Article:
The BFG became an immediate favorite of mine while I read it to the class I student taught. To say Roald Dahl has talent would be an understatement. So, it was a no-brainer that I would read it to my own kids. But, what prompted me to read it to them now is the performance of it at the local university.

The local university has a program called “Schooltime Series.” The university’s theatre presents shows selected to match the local school systems’ curriculums. And at a small ticket price, schools and homeschoolers can enjoys shows all year long. I chose to buy tickets to several shows this year, one of them being The BFG.

Those tickets were bought back in August. So, naturally I put it out of my mind. Until the show was less than a week away! Why the exclamation point? Because I ideally like my kids to read a book before seeing an adaptation of it. Get through the BFG in a couple of days? Nope. I decided right away not to rush it. We were going to enjoy story, the time together while I read it to them, and we weren’t going to force chapter after chapter after chapter.

And that’s how it played out. We went to see the show on January 26th, having read only half of the book. But my kids really enjoyed it! They loved seeing how the performers were able to make a tiny Sophie and a giant BFG.

I enjoy letting my kids watch the adaptation (whether movie, T.V., or stage versions) of a book. Here’s why:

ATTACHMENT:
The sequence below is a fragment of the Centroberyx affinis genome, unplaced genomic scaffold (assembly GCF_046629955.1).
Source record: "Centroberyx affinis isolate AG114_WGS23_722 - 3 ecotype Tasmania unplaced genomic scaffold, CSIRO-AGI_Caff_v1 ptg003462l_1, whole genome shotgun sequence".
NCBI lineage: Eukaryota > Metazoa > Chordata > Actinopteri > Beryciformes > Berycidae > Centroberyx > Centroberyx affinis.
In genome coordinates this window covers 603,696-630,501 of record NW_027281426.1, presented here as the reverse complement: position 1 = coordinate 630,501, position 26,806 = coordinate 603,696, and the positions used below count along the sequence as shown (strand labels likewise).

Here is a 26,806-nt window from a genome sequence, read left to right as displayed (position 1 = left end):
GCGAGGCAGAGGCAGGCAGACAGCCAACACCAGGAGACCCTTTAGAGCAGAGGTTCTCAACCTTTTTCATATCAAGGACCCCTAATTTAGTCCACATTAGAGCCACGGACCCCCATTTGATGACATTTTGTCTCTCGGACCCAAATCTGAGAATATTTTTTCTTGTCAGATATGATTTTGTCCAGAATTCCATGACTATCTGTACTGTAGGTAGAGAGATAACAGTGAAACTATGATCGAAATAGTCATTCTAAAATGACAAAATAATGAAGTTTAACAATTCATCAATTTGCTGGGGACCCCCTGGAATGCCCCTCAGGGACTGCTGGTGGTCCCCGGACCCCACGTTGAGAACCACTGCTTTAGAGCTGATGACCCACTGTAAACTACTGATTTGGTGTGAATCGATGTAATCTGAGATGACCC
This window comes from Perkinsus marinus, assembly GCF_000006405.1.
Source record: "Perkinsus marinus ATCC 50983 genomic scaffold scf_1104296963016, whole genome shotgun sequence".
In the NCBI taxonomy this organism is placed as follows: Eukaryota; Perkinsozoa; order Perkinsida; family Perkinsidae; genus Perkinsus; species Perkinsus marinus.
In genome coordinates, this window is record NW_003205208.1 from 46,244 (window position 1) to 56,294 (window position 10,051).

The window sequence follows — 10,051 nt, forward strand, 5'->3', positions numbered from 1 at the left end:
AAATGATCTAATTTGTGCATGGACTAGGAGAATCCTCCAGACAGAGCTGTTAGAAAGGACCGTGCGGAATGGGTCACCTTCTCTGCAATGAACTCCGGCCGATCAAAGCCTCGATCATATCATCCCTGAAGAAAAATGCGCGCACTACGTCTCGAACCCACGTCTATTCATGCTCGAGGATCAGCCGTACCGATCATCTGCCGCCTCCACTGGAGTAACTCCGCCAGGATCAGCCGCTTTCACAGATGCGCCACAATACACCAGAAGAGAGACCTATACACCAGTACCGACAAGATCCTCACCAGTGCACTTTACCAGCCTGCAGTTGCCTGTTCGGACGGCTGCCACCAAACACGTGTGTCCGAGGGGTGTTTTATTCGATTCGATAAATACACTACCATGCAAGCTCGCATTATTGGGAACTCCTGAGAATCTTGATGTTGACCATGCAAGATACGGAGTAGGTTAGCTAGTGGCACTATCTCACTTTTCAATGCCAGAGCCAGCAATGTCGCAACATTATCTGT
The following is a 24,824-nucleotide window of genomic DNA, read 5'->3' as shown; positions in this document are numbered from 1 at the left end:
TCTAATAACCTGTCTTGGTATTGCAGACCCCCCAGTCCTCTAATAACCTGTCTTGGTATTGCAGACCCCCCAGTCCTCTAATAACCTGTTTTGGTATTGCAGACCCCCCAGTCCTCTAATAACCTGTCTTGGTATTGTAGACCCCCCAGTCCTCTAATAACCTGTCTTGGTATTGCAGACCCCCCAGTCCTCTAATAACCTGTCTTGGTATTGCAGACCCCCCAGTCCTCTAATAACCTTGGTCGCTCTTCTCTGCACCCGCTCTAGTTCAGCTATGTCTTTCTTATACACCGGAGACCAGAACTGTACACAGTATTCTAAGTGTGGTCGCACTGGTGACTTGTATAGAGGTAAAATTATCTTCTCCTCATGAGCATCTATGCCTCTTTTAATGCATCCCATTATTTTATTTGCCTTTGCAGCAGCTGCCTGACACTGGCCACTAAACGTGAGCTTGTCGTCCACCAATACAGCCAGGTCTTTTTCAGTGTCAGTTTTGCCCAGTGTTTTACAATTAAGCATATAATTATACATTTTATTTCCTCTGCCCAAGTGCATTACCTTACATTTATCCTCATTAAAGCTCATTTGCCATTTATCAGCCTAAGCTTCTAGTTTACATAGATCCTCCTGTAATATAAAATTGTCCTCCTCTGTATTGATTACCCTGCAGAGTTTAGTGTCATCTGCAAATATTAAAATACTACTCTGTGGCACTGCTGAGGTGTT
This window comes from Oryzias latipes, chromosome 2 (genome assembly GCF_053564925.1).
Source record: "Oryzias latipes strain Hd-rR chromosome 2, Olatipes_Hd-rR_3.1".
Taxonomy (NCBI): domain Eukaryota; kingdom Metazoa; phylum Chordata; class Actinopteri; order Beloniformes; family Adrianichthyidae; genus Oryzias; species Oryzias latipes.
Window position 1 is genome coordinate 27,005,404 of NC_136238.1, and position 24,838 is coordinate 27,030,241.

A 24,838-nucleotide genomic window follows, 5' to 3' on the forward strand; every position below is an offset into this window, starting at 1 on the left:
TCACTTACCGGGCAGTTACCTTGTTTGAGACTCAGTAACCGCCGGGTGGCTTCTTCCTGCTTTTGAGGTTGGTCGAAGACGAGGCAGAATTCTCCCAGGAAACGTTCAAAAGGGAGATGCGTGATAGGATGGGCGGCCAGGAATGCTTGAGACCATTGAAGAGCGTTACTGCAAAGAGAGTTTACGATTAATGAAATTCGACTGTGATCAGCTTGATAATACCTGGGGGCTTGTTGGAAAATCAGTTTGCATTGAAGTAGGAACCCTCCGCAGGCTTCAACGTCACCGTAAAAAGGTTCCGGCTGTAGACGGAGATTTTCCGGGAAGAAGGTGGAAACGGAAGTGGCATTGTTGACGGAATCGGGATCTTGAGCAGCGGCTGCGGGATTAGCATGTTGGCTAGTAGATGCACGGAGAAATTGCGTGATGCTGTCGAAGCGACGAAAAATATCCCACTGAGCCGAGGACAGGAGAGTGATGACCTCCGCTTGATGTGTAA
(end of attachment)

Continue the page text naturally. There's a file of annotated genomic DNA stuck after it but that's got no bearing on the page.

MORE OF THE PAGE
1. They naturally contrast the show to the book. They see the differences between the text and the show. It’s even better if you can get a discussion going about whether those differences impacted the story in any way. We noticed the stage version of The BFG included a female giant. The text specifies that giants are only males. But we concluded that it did not affect the story over-all.
  2. They also naturally compare the show to the book. They nod their heads when they identify something that matches the book. And I think there is a sense of accomplishment when they are able to recognize elements from the book. They say things like, “that was just like in the book!”
  3. They get to see that the text can be interpreted differently. Sophie doesn’t look exactly the same in each reader’s imagination. So, seeing it on stage shows another way of seeing the story. And it makes for great discussion. “Did you picture the BFG looking like that?”

In this case, my kids could only do these for the first half of the book. But we’re still working our way through the remainder of the story, and enjoying it. When we’re done, we’ll have lots more to discuss. Then, we’ll watch the upcoming big screen version and do it all over again! In case you want to get excited with us, here’s a link to the trailer!

What are your favorite book adaptations? Let me know in the comments!

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